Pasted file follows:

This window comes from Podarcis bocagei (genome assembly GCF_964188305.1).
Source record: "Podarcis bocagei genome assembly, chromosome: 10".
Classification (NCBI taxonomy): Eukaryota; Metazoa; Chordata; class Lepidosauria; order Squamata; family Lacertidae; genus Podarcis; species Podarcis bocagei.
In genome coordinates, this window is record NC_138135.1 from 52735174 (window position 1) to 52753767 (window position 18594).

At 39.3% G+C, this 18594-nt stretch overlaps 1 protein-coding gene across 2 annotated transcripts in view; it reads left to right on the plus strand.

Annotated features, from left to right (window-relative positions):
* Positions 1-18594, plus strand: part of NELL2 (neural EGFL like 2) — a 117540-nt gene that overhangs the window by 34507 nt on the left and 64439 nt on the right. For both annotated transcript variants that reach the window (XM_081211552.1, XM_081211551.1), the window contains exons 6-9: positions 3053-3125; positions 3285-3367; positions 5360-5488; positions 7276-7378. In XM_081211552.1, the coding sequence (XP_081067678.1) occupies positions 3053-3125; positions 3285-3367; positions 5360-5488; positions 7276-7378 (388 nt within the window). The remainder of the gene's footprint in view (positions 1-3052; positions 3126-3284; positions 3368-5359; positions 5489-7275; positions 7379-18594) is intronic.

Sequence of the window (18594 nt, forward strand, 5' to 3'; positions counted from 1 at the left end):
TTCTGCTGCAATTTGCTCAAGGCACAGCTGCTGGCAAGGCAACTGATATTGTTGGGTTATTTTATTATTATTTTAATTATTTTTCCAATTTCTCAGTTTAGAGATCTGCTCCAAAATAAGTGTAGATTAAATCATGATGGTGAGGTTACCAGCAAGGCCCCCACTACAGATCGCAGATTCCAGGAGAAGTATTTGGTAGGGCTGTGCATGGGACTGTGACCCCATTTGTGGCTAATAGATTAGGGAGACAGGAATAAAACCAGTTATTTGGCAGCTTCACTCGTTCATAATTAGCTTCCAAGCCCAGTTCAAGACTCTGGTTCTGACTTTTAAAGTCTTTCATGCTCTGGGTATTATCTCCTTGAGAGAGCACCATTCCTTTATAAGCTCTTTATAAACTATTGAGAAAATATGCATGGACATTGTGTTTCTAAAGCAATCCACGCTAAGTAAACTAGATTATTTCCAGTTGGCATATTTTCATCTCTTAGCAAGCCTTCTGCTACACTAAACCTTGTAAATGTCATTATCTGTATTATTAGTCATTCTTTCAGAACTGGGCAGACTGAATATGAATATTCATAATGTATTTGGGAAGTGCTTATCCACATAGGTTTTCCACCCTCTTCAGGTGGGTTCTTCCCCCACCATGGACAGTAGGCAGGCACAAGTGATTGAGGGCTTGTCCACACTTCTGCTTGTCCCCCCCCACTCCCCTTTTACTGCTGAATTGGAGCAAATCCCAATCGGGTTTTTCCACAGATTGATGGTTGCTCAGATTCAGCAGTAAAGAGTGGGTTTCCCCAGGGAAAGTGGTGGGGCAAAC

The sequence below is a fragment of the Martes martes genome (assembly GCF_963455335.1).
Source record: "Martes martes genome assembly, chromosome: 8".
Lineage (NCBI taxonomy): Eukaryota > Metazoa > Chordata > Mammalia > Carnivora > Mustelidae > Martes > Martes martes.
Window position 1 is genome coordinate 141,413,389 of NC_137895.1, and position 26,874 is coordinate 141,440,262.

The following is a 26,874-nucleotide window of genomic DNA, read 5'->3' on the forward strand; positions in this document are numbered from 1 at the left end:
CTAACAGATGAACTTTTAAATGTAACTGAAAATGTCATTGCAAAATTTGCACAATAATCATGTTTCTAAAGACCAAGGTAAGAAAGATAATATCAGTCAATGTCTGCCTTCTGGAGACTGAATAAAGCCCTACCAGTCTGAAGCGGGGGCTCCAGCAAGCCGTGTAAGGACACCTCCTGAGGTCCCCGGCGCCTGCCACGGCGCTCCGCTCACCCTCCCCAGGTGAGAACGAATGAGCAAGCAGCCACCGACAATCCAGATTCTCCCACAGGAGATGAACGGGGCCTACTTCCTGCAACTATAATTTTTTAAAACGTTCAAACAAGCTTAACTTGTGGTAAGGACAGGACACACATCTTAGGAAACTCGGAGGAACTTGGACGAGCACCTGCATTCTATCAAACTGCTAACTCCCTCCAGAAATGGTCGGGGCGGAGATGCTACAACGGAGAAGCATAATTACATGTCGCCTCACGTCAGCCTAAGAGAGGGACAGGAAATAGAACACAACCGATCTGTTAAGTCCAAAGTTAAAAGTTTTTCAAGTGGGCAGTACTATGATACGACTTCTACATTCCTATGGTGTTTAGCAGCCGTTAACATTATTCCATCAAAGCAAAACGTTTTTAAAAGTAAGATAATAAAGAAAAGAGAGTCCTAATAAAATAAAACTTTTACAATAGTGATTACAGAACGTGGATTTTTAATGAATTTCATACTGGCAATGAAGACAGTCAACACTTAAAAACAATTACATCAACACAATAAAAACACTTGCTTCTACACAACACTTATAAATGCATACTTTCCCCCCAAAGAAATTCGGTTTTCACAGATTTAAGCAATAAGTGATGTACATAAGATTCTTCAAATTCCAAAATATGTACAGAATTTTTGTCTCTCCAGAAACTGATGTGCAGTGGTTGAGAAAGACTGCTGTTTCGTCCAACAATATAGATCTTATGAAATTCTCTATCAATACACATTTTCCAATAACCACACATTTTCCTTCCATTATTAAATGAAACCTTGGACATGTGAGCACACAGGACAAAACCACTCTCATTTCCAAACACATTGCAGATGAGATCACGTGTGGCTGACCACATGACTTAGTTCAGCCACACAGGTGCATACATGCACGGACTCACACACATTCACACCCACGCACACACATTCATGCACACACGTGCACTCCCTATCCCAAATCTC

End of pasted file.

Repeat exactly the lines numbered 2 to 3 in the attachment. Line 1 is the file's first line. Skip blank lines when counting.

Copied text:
Source record: "Podarcis bocagei genome assembly, chromosome: 10".
Classification (NCBI taxonomy): Eukaryota; Metazoa; Chordata; class Lepidosauria; order Squamata; family Lacertidae; genus Podarcis; species Podarcis bocagei.